My fellow senators, it is your job to not cast votes that make USM look weak, but to gather students to find ways to support the actions taken, and to work out what your next steps will be when programs are gone.

Faculty, it is your job to support students in how they plan to make USM not just a school for Portland and Gorham, but for Maine as a whole. How can we get the word out, how can we begin to make USM a place to go, and not a place to stay away from?

Administration, your continued work at trying to find ways to save the school are not going unnoticed. I sat with you in meetings; I worked alongside many of you on a day to day basis. It has been but four years, and I cringe at what has to be done.  However, I implore you to be transparent with the students and faculty. They are becoming educated for a reason, to not look stupid when they get in the real world. These are real world issues; budget cuts, lost jobs, and growing financial pressure. It is your job to help them understand why the choices were made, without the political jargon surrounding it. I preached transparency till I was blue in the face. I expected it out of every student and staffer I was with and with every president of the university I was under, and I continue to expect it from you as well.

Do not make USM a place where I do not want to send my kids, and where my kids don’t want to send theirs.  USM is in the hands of each of you, and you all have a part to play. 

I appreciate letting my words be heard, and those of you who know me know that I speak with a passion for higher education and for USM.  Good luck to every one of you during this difficult time.




Dustin Ward

Former Board of Trustees Student Representative

Former Student Senator

Former USM Admissions Representative


Dustin Ward

[email protected]



      • I think its far more immature to be a pawn/toy to carry the ideology of power from the board of trustees to the students. This moron needs to learn to think for himself and stop cow-towing to the criminals that are trying to destroy the integrity of our university.

        • You’re absolutely right. But making previous comments like that shows your maturity level, and thus, you didn’t learn anything from USM. Are you hoping for another “occupy”? A purpose in life? Critical thinking matters. I am sad that those faculty members lost their jobs, and that they are cutting programs. So with that being said, I think comments “ass hat” need a little bit more explaining if you what to get your point across.

          • You are right Heath, focus on what I wrote rather than the content of this article. And how immature my comment was. That is a good idea. You have no idea who I am or that I graduated with honors and won many scholarships and awards in my department. I suppose I have learned my lesson not to feed the trolls. Back and forth arguments on forums like these are a waste of time and energy. It sounds to me like you have a lot of animosity towards the occupy movement that you need to work out on your own. I wish you the best of luck with that.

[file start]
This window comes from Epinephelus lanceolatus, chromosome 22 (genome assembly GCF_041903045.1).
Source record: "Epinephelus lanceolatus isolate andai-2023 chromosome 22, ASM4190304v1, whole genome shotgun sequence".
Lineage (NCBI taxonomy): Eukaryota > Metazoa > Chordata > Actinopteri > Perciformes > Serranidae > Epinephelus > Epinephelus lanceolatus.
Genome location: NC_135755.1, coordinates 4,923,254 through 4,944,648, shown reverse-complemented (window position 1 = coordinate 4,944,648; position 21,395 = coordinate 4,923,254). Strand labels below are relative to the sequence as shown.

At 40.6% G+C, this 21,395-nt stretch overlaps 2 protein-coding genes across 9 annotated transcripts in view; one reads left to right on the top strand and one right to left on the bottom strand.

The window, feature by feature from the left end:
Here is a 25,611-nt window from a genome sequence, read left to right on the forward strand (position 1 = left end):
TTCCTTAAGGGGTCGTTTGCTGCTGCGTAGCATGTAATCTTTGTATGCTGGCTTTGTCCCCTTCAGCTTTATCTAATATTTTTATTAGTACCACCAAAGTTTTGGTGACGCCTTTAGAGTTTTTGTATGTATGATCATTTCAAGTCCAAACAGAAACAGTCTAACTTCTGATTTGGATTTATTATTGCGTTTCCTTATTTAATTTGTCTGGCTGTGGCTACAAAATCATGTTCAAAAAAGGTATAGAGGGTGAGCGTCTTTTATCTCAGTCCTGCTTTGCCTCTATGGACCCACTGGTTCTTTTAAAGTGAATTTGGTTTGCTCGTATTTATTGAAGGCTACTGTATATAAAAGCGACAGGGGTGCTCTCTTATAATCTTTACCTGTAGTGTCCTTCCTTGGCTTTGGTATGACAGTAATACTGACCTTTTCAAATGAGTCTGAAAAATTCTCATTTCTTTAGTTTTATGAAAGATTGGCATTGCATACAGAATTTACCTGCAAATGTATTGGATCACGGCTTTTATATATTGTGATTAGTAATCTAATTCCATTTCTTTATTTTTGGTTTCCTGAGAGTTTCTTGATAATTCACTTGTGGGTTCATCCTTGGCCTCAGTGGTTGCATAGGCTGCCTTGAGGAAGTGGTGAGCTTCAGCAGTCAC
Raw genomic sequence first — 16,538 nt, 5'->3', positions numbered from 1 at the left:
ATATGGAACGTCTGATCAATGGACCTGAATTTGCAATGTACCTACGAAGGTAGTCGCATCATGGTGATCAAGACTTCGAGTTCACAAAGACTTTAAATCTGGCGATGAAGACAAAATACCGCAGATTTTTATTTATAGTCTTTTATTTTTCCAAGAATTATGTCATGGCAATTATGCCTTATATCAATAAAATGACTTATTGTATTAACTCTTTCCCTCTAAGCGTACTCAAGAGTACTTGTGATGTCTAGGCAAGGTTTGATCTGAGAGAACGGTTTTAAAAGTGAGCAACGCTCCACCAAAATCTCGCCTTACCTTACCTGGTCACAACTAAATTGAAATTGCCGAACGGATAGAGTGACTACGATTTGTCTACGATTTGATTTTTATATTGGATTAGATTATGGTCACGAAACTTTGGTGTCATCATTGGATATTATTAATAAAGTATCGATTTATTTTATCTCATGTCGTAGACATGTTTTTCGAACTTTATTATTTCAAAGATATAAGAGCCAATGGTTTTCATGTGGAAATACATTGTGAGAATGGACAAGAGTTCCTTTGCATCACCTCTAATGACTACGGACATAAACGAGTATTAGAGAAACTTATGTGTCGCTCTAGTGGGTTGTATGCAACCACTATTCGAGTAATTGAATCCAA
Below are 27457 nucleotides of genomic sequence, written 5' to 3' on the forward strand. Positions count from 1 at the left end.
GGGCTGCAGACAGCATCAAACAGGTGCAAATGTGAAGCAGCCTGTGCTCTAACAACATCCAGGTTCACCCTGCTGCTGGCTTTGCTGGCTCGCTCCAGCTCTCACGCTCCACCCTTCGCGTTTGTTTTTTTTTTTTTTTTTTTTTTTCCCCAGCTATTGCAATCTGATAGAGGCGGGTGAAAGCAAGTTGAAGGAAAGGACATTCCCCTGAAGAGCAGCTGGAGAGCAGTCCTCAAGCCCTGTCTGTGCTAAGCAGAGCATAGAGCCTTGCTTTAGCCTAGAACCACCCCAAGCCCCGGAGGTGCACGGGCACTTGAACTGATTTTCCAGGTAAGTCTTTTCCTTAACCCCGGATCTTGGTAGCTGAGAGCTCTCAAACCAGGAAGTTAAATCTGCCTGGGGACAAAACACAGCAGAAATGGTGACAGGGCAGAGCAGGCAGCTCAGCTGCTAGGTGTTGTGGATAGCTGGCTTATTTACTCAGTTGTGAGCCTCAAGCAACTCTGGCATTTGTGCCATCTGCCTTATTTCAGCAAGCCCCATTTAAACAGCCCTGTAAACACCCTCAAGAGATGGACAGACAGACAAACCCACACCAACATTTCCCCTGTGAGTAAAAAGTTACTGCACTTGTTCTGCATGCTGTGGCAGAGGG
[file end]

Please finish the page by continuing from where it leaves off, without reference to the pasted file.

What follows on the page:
• I have no animosity towards the occupied movement. You and I both had a class together “gender representation and resistance”, you were the teachers aid. That’s why I was surprised to see you write a comment like that. That’s all. And I wish you the best of luck

          • I had a really long day and I am tired and stressed out. I am sorry I don’t remember we took a class together. But I wish you the best.

  1. The faculty and departments are NOT Starbucks! They are people who everyday come to work and share wisdom and change lives! Could the students and faculty have done more? Yes, but should they have to? No. It is our job to learn and the faculty’s job to teach.
    But in fact many students and faculty have done more for the school. They have gone beyond the classroom and worked to ensure that USM has a future by making USM’s student body and faculty some of the most successful people they can be. Faculty and Students publish books, discover new scientific theorem, perform at world class venues like the Metropolitan Opera in NYC. We work hard not only for ourselves to for our school. And when you begin cutting programs that have invigorated the communities and made USM a school that competes with the likes of Emerson, Boston Conservatory and Ithaca college, you take away what makes USM great. So go ahead and call us “Whining” students. Dismiss our voice all you like. Its what people like you and the Administration have been doing for years and now we’re going to shout it out loud for the world to hear.

  2. “How come I wasn’t more active early on to help my faculty and
    Administration out? Also, ‘Was I active in getting more of my friends
    and family to attend USM?'” I personally have been on campus for three
    semesters. Last semester, when cuts were first announced, several
    students, faculty, and myself gathered together, separate from the SGA